Structure The coverings of many foods help prevent the entry of microorganisms and subsequent food damage and spoilage. For instance, the skin of fish and meats tends to dry out faster than the flesh it covers, retarding spoilage. Fruits and vegetables are also usually covered by skins and spoil faster when these are damaged or broken than when they are intact.

Extrinsic Factors Affecting Growth and Survival

Extrinsic factors are those factors associated with the storage environment that can affect both a food and the associated microorganisms. These include heat treatment, storage temperature, relative humidity of the environment, presence and concentration of gases, and presence and activity of other microorganisms.

Heat treatment Food products may be subjected to a variety of treatments that eliminate or reduce the potential for pathogenic microorganisms. The most common approach is heat treatment, including pasteurization, sterilization, and cooking. Microorganisms vary in their heat resistance, with the most heat stable being termed thermodurics. With exception of the spore formers (e.g., Clostridium and Bacillus), most microbial pathogens can be destroyed by high-temperature heating. However, certain bacterial toxins (e.g., the S. aureus enterotoxin) as well as some viruses (e.g., hepatitis A) are relatively heat stable (Cliver, 1994).

Selection of appropriate process parameters of temperature and heating time for a particular food is based on the properties of the most heat-resistant pathogen associated with the product, heat penetration and transfer characteristics, and compositional parameters. In commercial sterilization, appropriate heat treatment is applied to achieve a 12-log reduction of test spores of higher heat resistance than C. botulinum. Pasteurization is a milder heat treatment applied to destroy pathogens likely to be associated with a specified food system. For example, the heat treatment involved with milk pasteurization is based on the destruction of Coxiella burnetii (the causative agent of Q fever), and the pasteurization requirements for egg products are designed to destroy Salmonella.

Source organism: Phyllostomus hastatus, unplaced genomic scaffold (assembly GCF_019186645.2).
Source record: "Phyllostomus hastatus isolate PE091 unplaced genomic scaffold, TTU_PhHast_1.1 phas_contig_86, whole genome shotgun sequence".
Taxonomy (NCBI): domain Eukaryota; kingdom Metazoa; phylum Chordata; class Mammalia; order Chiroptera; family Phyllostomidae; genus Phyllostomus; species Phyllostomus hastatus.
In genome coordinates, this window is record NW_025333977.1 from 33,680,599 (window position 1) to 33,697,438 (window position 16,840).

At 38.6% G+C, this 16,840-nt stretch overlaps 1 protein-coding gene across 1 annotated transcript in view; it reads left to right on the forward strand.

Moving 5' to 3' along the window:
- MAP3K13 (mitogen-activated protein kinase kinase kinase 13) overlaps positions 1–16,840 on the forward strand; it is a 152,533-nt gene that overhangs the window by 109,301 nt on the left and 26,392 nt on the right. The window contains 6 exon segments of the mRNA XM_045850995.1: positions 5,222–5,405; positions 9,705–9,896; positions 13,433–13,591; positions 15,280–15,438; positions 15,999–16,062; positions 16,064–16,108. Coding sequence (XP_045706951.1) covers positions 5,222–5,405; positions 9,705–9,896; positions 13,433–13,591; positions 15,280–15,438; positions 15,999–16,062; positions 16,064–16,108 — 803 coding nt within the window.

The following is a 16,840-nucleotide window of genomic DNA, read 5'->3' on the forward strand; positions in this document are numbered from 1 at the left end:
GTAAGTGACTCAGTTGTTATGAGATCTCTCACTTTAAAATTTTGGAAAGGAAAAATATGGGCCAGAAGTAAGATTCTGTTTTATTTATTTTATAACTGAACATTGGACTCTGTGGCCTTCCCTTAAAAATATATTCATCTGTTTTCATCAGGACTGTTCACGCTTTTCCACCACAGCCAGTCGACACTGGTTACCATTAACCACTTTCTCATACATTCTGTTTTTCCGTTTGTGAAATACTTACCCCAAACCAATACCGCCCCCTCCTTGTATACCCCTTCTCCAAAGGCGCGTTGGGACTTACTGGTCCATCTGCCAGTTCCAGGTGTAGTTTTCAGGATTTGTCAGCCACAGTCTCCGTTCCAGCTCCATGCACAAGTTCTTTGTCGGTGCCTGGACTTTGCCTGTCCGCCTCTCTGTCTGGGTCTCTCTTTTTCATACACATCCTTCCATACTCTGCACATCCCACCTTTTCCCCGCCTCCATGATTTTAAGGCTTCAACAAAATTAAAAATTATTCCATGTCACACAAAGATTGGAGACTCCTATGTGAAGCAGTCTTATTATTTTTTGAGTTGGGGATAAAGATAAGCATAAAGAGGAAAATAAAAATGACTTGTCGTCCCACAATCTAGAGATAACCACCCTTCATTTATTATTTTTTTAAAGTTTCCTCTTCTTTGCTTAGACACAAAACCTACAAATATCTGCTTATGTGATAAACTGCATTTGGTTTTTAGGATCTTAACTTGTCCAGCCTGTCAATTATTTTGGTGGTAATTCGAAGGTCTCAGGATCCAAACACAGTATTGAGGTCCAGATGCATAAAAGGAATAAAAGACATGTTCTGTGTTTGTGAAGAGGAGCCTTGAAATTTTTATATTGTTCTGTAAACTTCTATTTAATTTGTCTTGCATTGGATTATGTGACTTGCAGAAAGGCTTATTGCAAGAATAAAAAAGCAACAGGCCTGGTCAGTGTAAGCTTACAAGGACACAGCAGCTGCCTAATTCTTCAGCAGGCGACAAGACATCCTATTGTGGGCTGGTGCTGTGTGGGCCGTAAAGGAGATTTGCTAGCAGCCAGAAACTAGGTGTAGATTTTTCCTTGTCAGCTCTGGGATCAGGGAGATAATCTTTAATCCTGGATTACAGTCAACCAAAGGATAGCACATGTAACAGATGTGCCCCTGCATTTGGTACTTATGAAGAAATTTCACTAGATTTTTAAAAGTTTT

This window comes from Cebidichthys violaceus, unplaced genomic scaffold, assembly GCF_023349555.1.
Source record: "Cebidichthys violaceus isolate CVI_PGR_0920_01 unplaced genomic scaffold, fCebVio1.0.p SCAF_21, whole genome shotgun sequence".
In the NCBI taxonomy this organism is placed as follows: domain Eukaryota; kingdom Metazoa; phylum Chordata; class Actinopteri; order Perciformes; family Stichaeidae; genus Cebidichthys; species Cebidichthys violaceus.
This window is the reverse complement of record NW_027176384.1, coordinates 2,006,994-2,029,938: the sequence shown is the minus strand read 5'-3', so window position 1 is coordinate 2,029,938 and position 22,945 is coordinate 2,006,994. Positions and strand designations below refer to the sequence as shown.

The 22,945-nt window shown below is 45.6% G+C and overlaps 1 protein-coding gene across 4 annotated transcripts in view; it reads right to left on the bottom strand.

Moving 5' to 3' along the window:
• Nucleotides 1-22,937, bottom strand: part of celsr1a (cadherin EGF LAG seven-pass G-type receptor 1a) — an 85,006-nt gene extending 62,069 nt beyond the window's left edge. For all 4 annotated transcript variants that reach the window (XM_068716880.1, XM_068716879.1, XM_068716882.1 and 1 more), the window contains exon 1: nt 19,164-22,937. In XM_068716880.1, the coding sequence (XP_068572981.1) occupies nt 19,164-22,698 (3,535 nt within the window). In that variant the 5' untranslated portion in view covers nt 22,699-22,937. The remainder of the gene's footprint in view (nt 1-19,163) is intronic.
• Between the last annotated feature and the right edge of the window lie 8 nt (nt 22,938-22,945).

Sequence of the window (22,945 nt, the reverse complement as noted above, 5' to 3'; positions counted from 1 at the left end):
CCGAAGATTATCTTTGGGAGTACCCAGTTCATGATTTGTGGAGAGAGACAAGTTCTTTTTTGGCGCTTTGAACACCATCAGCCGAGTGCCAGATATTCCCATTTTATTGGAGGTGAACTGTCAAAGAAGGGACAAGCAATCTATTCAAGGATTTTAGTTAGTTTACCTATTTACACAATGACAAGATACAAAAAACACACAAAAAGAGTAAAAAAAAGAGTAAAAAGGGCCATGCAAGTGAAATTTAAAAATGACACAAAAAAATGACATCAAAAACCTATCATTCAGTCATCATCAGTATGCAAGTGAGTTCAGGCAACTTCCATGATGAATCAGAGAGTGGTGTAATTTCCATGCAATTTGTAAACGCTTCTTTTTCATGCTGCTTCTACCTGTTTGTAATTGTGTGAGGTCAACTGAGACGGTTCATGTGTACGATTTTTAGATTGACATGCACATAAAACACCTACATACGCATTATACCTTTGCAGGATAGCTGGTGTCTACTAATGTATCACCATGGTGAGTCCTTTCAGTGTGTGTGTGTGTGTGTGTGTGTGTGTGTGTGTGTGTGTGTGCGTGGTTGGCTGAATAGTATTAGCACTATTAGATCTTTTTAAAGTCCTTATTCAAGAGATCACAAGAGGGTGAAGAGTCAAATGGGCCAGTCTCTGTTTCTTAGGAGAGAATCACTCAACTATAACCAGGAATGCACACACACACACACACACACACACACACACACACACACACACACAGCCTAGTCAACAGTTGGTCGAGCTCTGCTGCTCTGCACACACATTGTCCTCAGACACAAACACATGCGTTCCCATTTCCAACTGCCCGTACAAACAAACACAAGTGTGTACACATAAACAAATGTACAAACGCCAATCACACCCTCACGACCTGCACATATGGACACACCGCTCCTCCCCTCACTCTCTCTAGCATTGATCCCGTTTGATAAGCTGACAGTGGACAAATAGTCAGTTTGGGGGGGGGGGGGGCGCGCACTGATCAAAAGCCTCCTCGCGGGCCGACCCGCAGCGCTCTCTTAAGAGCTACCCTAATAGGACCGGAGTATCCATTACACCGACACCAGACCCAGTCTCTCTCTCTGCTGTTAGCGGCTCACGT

Storage temperature Because microorganisms grow over a wide temperature range, it is important to select proper food storage temperatures to help control their growth. The general effect of temperature on microbial activity is shown in Figure 9.1. The lowest temperature at which microorganisms are known to grow is -34°C (—29°F), and the highest is slightly over 100°C (212°F). Microorganisms are generally categorized into three groups based on their growth temperature requirements. The largest category are the meso-philes, which grow well between 20°C (68°F) and 45°C (113°F). Those that grow well between 55°C (131°F) and 65°C (149°F) are called thermophiles. The foodborne thermophilic bacteria of most importance belong to the genera Bacillus and Clostridium. Finally, some mesophiles, termed psychrotrophs, are